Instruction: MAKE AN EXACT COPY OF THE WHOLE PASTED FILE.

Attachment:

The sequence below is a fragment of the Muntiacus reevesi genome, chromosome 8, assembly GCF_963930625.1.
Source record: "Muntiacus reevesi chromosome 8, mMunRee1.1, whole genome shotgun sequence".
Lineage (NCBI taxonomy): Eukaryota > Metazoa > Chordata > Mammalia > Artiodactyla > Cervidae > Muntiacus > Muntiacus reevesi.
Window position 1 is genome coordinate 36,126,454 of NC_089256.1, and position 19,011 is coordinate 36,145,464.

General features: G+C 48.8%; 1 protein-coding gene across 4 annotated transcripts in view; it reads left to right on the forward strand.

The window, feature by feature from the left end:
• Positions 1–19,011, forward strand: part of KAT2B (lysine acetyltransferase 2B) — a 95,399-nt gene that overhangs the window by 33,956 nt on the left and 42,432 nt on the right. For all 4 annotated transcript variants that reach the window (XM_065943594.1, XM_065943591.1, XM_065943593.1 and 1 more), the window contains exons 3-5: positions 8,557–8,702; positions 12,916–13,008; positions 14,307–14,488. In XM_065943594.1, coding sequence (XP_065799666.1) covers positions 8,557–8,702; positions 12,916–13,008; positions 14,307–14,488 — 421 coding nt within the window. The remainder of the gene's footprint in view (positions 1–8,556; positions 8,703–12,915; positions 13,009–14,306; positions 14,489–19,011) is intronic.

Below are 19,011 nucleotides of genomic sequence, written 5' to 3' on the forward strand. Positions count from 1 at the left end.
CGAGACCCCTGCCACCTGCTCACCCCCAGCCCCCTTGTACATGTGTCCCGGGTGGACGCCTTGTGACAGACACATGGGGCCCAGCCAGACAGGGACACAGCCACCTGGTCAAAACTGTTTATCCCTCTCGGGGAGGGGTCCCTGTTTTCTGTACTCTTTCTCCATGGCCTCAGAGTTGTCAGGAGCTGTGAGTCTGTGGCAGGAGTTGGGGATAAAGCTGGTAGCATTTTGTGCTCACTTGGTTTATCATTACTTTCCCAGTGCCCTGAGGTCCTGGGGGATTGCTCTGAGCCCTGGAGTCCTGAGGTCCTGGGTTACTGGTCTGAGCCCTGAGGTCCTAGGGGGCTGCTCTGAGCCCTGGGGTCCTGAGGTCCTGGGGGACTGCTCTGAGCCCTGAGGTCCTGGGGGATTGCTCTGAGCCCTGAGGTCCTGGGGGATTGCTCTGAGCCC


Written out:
The sequence below is a fragment of the Muntiacus reevesi genome, chromosome 8, assembly GCF_963930625.1.
Source record: "Muntiacus reevesi chromosome 8, mMunRee1.1, whole genome shotgun sequence".
Lineage (NCBI taxonomy): Eukaryota > Metazoa > Chordata > Mammalia > Artiodactyla > Cervidae > Muntiacus > Muntiacus reevesi.
Window position 1 is genome coordinate 36,126,454 of NC_089256.1, and position 19,011 is coordinate 36,145,464.

General features: G+C 48.8%; 1 protein-coding gene across 4 annotated transcripts in view; it reads left to right on the forward strand.

The window, feature by feature from the left end:
• Positions 1–19,011, forward strand: part of KAT2B (lysine acetyltransferase 2B) — a 95,399-nt gene that overhangs the window by 33,956 nt on the left and 42,432 nt on the right. For all 4 annotated transcript variants that reach the window (XM_065943594.1, XM_065943591.1, XM_065943593.1 and 1 more), the window contains exons 3-5: positions 8,557–8,702; positions 12,916–13,008; positions 14,307–14,488. In XM_065943594.1, coding sequence (XP_065799666.1) covers positions 8,557–8,702; positions 12,916–13,008; positions 14,307–14,488 — 421 coding nt within the window. The remainder of the gene's footprint in view (positions 1–8,556; positions 8,703–12,915; positions 13,009–14,306; positions 14,489–19,011) is intronic.

Below are 19,011 nucleotides of genomic sequence, written 5' to 3' on the forward strand. Positions count from 1 at the left end.
CGAGACCCCTGCCACCTGCTCACCCCCAGCCCCCTTGTACATGTGTCCCGGGTGGACGCCTTGTGACAGACACATGGGGCCCAGCCAGACAGGGACACAGCCACCTGGTCAAAACTGTTTATCCCTCTCGGGGAGGGGTCCCTGTTTTCTGTACTCTTTCTCCATGGCCTCAGAGTTGTCAGGAGCTGTGAGTCTGTGGCAGGAGTTGGGGATAAAGCTGGTAGCATTTTGTGCTCACTTGGTTTATCATTACTTTCCCAGTGCCCTGAGGTCCTGGGGGATTGCTCTGAGCCCTGGAGTCCTGAGGTCCTGGGTTACTGGTCTGAGCCCTGAGGTCCTAGGGGGCTGCTCTGAGCCCTGGGGTCCTGAGGTCCTGGGGGACTGCTCTGAGCCCTGAGGTCCTGGGGGATTGCTCTGAGCCCTGAGGTCCTGGGGGATTGCTCTGAGCCC